Well, things have been bouncing along with regard to my Caveman Diorama since last we spoke (see Caveman Cam). My chum Mike — the model railway enthusiast — and I meet up in my office on Saturdays to work on the cave and other hobby projects.
Take the waterfall and the pool, for example. The image below shows a very early incarnation of this (the two cutout figures are just there to provide a sense of the 1:32 scale we're using).
Actually, now I come to think about it, I really need to write another column to bring you up to date with everything. We recently finished the underlying structure for the cave roof; you will not believe your eyes when you see it.
Since much of this is new to both Mike and me, we're spending a lot of time experimenting with different effects. Take the pool, for example; we've created a series of mockups with various colorings and depths, and we've filled them with clear epoxy to simulate the water. I don’t want to boast, but I think the final version is going to look pretty spectacular.
This past weekend, we added a hidden tri-colored LED under one of the pools to decide if it brought anything to the table. In fact, just having the water dimly glow blue or green turns out to be surprisingly effective. Also, when we add other effects like lightning outside the cave entrance during a storm, we could flicker this LED in time with the lightning to make it look as though the lightning was reflecting off the pool.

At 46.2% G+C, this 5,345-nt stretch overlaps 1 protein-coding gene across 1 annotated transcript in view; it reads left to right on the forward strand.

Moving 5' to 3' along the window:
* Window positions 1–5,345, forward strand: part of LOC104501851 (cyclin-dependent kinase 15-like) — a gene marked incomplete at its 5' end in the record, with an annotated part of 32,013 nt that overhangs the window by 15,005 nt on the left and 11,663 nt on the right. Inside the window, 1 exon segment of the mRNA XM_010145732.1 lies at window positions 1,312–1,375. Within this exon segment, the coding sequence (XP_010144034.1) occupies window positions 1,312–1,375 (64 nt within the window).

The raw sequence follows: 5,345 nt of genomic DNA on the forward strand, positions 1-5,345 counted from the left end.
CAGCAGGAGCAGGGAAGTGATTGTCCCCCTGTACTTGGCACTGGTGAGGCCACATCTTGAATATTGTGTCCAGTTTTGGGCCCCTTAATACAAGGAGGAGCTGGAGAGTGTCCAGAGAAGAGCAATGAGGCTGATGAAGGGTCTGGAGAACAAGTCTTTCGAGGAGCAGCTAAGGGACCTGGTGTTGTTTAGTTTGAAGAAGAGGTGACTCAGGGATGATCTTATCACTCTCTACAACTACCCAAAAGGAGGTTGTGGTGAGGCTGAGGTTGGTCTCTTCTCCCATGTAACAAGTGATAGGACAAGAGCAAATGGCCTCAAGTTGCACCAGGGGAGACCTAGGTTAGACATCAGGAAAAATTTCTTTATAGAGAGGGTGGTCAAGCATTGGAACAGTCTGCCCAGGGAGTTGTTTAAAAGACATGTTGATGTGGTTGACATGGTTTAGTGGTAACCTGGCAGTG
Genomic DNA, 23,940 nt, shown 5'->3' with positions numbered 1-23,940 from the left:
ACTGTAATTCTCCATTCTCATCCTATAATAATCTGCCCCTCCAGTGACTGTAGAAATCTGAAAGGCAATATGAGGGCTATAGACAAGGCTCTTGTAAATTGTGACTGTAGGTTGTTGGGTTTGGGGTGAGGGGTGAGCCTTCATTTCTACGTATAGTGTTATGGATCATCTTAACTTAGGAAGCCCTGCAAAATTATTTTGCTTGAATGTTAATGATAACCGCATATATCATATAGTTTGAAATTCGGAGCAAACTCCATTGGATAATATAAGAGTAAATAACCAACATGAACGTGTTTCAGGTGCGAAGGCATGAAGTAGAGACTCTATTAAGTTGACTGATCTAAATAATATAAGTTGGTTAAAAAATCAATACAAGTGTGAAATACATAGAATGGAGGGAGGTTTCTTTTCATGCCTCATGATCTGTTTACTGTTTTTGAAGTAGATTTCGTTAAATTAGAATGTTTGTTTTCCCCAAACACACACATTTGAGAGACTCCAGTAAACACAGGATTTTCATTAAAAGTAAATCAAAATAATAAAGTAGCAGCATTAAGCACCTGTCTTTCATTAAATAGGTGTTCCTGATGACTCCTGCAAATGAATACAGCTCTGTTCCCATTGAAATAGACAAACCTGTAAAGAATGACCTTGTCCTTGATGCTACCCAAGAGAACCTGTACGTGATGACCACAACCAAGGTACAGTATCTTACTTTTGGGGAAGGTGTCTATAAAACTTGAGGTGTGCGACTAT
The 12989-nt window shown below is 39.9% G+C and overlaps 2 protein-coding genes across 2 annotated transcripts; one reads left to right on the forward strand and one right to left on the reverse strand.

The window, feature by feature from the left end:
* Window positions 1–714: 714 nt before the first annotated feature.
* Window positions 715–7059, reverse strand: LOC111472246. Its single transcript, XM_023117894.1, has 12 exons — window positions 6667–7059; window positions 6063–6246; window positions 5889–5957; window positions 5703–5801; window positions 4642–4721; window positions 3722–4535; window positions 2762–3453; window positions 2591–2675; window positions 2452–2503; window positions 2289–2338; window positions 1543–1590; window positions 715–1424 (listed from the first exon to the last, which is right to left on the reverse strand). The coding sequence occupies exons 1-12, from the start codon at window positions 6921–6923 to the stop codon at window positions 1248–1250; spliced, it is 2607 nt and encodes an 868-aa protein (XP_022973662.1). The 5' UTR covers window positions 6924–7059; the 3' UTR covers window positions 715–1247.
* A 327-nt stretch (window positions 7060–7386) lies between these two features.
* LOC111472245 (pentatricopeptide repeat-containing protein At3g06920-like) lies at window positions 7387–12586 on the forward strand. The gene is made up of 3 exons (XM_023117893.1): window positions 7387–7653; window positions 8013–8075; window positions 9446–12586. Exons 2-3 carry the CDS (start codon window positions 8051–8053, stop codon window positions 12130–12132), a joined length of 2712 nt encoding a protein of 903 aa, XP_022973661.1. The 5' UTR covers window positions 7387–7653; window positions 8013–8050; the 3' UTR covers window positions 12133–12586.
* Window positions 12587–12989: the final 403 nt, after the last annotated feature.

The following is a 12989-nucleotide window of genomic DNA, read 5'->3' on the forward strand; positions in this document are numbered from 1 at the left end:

In the fullness of time, some cavemen miniatures are going to be sitting around a fire, along with a figure in a Hawaiian shirt representing myself (an H.G. Wells-esque time machine will be seen in one corner of the cave). I'll be lighting this fire with a number of tri-colored LEDs of course.
While I was ruminating on this on the way into work, I started to think about the tunnel feeding the waterfall. We're going to have a couple of Morlock characters with glowing orange eyes hiding on the ledge spying on the scene below. So I started to wonder about having some tri-colored LEDs mounted at the back of the tunnel. I'm thinking of a low red flicker with occasional flares of orange and yellow.
All of which leads me to the point of this column. What sort of algorithm would be best to simulate flickering flames? Should I just mix combinations of random numbers with different amplitudes and periods, or should I overlay my random values on top of a more regular underlying “envelope”? Is there a preferred technique for this sort of thing? If you know anything about this, or just have some ideas of your own, please share them with the rest of us in the comments below.